I wasn't even aware of '&' with regards to passing variables

It has nothing specifically to do with passing parameters - it is a standard C language operator.

 

 

Here are some C learning & reference materials for you - including a free online textbook: http://blog.antronics.co.uk/2011...

 

 

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I'm trying to send the ascii values as chars, but will be putting in a catch for anything above 127 to print the special keys description. I hadn't gotten around to adding that yet as I ran into the original issue.

 

I.e.

if (key2r<=1)
{
	switch (keymap[key2r][key2c]) {
		case KEY_ESC   :  LCD_sendStr("[ESC]"); break;
		case KEY_F0    :  LCD_sendStr("[f0]"); break;
		case KEY_F1    :  LCD_sendStr("[f1]"); break;
		case KEY_F2    :  LCD_sendStr("[f2]"); break;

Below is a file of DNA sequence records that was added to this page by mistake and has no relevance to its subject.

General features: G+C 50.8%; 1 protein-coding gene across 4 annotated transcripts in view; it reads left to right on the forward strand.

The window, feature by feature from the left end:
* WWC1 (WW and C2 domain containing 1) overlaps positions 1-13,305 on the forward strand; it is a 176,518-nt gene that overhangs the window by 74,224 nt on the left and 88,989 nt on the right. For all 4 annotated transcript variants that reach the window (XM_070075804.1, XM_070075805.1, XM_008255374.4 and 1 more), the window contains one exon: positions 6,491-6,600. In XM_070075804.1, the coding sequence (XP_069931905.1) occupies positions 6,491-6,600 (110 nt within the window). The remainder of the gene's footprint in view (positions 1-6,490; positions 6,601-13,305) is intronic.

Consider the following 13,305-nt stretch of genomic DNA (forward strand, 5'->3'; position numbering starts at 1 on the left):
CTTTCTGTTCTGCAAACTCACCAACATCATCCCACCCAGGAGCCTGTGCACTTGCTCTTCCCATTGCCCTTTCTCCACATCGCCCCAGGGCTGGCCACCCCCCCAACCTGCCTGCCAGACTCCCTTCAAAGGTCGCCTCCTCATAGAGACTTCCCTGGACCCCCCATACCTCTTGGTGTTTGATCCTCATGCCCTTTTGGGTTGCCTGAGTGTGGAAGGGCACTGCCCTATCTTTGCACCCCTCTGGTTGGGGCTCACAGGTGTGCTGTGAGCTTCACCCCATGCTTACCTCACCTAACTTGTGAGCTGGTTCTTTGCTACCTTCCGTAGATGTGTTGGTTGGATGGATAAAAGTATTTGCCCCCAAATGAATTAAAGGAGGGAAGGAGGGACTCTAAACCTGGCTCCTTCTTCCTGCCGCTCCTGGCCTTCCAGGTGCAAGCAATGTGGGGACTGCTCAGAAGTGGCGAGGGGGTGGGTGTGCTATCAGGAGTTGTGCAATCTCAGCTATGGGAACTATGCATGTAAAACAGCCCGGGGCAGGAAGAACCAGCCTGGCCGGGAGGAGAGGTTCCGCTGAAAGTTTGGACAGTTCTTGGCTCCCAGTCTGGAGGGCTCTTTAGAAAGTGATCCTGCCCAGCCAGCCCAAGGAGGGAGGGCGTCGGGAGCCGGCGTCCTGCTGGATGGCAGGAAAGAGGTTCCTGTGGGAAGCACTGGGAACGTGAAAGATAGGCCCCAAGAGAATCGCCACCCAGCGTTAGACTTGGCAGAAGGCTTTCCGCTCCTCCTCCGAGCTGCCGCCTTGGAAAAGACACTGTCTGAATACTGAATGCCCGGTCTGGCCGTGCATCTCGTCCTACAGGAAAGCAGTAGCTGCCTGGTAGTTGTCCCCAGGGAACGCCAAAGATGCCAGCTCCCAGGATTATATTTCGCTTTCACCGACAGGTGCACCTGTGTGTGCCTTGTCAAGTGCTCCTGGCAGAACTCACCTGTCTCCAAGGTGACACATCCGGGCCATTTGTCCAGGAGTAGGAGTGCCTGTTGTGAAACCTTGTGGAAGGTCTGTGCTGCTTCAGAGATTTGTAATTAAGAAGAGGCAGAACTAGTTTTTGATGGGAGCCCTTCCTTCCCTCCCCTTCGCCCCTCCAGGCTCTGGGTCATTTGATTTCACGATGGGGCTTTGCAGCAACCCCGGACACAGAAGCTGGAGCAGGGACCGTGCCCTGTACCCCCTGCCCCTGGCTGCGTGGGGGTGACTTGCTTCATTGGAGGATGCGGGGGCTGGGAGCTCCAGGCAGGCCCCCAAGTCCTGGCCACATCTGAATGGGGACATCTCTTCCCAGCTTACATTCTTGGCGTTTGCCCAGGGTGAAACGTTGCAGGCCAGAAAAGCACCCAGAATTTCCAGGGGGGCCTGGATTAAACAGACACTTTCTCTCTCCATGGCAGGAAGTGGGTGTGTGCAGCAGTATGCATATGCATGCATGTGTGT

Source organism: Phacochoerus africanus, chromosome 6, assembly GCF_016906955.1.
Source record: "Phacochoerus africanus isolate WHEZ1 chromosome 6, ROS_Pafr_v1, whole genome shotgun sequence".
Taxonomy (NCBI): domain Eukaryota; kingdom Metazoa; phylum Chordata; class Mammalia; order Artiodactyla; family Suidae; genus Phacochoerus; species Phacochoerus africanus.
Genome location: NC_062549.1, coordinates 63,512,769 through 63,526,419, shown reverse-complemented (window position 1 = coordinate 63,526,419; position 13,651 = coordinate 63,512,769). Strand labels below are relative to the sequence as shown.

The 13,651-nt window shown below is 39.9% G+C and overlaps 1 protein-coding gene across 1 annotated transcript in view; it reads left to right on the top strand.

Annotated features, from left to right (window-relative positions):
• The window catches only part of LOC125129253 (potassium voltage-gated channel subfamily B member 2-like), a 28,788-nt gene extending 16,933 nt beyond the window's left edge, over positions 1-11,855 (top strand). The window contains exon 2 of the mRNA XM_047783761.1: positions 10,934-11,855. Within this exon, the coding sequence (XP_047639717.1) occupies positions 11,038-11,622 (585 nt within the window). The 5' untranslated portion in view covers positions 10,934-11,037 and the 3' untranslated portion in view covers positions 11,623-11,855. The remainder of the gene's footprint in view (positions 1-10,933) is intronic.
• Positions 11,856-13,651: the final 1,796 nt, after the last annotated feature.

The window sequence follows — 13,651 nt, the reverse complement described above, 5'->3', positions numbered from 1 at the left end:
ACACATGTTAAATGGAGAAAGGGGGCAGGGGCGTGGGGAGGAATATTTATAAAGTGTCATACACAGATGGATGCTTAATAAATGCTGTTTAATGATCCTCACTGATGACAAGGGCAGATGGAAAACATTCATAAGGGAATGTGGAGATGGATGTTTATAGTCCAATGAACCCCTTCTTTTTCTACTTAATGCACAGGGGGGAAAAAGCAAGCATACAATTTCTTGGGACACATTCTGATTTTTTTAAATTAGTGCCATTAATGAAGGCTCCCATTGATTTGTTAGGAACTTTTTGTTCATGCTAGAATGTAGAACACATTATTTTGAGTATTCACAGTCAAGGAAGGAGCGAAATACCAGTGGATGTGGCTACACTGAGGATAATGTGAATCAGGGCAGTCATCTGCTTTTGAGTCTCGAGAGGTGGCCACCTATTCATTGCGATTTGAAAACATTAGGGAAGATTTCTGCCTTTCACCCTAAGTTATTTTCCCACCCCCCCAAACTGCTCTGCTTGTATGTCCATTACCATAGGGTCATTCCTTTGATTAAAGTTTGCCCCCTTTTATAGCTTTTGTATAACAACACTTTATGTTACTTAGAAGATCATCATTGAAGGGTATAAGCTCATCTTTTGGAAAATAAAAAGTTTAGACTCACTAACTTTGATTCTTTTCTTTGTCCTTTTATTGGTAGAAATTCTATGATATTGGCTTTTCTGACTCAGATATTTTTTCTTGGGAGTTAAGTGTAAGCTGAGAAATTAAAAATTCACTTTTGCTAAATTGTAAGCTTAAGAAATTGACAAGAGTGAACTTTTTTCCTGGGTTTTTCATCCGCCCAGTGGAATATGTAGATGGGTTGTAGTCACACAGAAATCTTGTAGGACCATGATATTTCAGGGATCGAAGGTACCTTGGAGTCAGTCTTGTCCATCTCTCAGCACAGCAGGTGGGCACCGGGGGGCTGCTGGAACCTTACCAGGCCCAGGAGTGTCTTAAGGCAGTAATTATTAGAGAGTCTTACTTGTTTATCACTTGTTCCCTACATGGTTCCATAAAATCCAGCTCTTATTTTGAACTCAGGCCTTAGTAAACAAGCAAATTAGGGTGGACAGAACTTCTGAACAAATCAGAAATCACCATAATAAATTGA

case KEY_F3    :  LCD_sendStr("[f3]"); break;
		case KEY_F4    :  LCD_sendStr("[f4]"); break;
		case KEY_F5    :  LCD_sendStr("[f5]"); break;
		case KEY_F6    :  LCD_sendStr("[f6]"); break;
		case KEY_F7    :  LCD_sendStr("[f7]"); break;
		case KEY_F8    :  LCD_sendStr("[f8]"); break;
		case KEY_F9    :  LCD_sendStr("[f9]"); break;
		case KEY_RET   :  LCD_sendStr("[RET]"); break;
		case KEY_CUP   :  LCD_sendStr("[UP]"); break;
		case KEY_CDWN  :  LCD_sendStr("[DWN]"); break;
		case KEY_CLT   :  LCD_sendStr("[LT]"); break;
		case KEY_CRT   :  LCD_sendStr("[RT]"); break;
		case KEY_COPY  :  LCD_sendStr("[CPY]"); break;
		case KEY_DEL   :  LCD_sendStr("[DEL]"); break;
		case KEY_TAB   :  LCD_sendStr("[TAB]"); break;
		case KEY_CAPSL :  LCD_sendStr("[CLK]"); break;
		case KEY_SHFTL :  LCD_sendStr("[SLK]"); break;
		default		   :  LCD_sendStr(strcat(&keymap[key2r][key2c],NULL));

	}
}
else LCD_sendStr("   ");